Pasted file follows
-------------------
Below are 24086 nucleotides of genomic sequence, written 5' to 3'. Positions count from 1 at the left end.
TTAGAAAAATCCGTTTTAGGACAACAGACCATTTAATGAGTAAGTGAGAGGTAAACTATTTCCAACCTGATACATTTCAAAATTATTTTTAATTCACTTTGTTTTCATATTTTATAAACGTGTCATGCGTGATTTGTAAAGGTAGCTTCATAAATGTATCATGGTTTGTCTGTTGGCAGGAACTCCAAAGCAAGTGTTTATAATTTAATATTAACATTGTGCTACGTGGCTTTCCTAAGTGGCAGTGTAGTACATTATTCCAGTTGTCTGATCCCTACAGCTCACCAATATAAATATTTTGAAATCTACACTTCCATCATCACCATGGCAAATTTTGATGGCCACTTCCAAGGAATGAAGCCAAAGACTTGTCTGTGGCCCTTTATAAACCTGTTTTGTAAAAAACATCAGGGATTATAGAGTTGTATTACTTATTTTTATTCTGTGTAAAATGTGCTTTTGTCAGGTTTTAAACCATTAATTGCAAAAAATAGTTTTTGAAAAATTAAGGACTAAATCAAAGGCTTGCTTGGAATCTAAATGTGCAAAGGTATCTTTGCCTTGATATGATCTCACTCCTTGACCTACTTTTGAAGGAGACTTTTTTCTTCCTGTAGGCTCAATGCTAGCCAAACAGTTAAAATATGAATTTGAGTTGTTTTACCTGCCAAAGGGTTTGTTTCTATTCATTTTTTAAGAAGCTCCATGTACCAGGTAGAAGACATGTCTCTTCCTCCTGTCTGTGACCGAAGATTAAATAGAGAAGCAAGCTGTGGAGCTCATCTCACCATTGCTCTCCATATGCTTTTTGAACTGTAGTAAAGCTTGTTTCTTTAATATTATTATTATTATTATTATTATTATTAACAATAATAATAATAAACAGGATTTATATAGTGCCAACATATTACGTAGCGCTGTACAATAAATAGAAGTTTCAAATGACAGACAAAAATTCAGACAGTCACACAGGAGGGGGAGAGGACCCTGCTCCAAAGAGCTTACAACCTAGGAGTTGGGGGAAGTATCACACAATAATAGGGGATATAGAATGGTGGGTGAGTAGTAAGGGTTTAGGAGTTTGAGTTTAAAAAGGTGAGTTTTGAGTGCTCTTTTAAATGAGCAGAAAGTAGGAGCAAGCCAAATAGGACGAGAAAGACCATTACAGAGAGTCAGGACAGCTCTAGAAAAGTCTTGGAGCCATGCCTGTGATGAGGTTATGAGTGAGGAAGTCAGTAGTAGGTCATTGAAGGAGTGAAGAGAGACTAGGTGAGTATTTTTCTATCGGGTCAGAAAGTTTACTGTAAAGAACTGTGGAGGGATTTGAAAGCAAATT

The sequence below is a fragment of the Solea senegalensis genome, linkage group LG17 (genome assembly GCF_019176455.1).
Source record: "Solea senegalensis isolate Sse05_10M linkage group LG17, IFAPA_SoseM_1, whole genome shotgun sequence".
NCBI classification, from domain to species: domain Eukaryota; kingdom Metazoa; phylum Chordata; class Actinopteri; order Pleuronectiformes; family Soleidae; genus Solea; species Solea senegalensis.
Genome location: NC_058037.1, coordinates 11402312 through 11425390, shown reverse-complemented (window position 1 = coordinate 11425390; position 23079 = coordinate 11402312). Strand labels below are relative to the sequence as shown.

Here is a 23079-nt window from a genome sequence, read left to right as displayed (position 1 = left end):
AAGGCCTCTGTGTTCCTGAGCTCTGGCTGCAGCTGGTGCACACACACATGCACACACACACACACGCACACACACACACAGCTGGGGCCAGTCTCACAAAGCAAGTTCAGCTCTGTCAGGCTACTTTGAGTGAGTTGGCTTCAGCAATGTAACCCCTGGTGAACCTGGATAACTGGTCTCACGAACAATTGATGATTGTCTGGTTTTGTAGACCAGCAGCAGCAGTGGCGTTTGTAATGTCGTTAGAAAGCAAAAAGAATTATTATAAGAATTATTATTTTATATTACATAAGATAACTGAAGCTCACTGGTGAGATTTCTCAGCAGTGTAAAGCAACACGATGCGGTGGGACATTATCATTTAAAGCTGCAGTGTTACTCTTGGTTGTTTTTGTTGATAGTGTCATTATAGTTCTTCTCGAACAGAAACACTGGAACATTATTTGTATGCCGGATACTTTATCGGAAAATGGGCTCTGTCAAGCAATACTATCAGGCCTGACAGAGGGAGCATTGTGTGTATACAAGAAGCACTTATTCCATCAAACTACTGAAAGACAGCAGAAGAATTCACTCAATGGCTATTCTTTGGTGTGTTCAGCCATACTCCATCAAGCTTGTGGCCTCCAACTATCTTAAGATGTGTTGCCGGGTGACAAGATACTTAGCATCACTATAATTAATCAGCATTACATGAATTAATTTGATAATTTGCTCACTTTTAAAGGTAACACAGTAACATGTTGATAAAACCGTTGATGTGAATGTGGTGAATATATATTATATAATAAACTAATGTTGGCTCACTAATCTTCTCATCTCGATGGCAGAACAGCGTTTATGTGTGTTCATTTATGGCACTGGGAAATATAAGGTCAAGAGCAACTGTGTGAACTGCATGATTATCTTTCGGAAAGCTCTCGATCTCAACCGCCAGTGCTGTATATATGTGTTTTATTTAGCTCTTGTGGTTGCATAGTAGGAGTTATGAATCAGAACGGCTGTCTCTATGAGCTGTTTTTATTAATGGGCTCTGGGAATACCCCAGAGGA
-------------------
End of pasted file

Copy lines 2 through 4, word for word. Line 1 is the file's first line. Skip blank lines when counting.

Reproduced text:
TTAGAAAAATCCGTTTTAGGACAACAGACCATTTAATGAGTAAGTGAGAGGTAAACTATTTCCAACCTGATACATTTCAAAATTATTTTTAATTCACTTTGTTTTCATATTTTATAAACGTGTCATGCGTGATTTGTAAAGGTAGCTTCATAAATGTATCATGGTTTGTCTGTTGGCAGGAACTCCAAAGCAAGTGTTTATAATTTAATATTAACATTGTGCTACGTGGCTTTCCTAAGTGGCAGTGTAGTACATTATTCCAGTTGTCTGATCCCTACAGCTCACCAATATAAATATTTTGAAATCTACACTTCCATCATCACCATGGCAAATTTTGATGGCCACTTCCAAGGAATGAAGCCAAAGACTTGTCTGTGGCCCTTTATAAACCTGTTTTGTAAAAAACATCAGGGATTATAGAGTTGTATTACTTATTTTTATTCTGTGTAAAATGTGCTTTTGTCAGGTTTTAAACCATTAATTGCAAAAAATAGTTTTTGAAAAATTAAGGACTAAATCAAAGGCTTGCTTGGAATCTAAATGTGCAAAGGTATCTTTGCCTTGATATGATCTCACTCCTTGACCTACTTTTGAAGGAGACTTTTTTCTTCCTGTAGGCTCAATGCTAGCCAAACAGTTAAAATATGAATTTGAGTTGTTTTACCTGCCAAAGGGTTTGTTTCTATTCATTTTTTAAGAAGCTCCATGTACCAGGTAGAAGACATGTCTCTTCCTCCTGTCTGTGACCGAAGATTAAATAGAGAAGCAAGCTGTGGAGCTCATCTCACCATTGCTCTCCATATGCTTTTTGAACTGTAGTAAAGCTTGTTTCTTTAATATTATTATTATTATTATTATTATTATTAACAATAATAATAATAAACAGGATTTATATAGTGCCAACATATTACGTAGCGCTGTACAATAAATAGAAGTTTCAAATGACAGACAAAAATTCAGACAGTCACACAGGAGGGGGAGAGGACCCTGCTCCAAAGAGCTTACAACCTAGGAGTTGGGGGAAGTATCACACAATAATAGGGGATATAGAATGGTGGGTGAGTAGTAAGGGTTTAGGAGTTTGAGTTTAAAAAGGTGAGTTTTGAGTGCTCTTTTAAATGAGCAGAAAGTAGGAGCAAGCCAAATAGGACGAGAAAGACCATTACAGAGAGTCAGGACAGCTCTAGAAAAGTCTTGGAGCCATGCCTGTGATGAGGTTATGAGTGAGGAAGTCAGTAGTAGGTCATTGAAGGAGTGAAGAGAGACTAGGTGAGTATTTTTCTATCGGGTCAGAAAGTTTACTGTAAAGAACTGTGGAGGGATTTGAAAGCAAATT

The sequence below is a fragment of the Solea senegalensis genome, linkage group LG17 (genome assembly GCF_019176455.1).
Source record: "Solea senegalensis isolate Sse05_10M linkage group LG17, IFAPA_SoseM_1, whole genome shotgun sequence".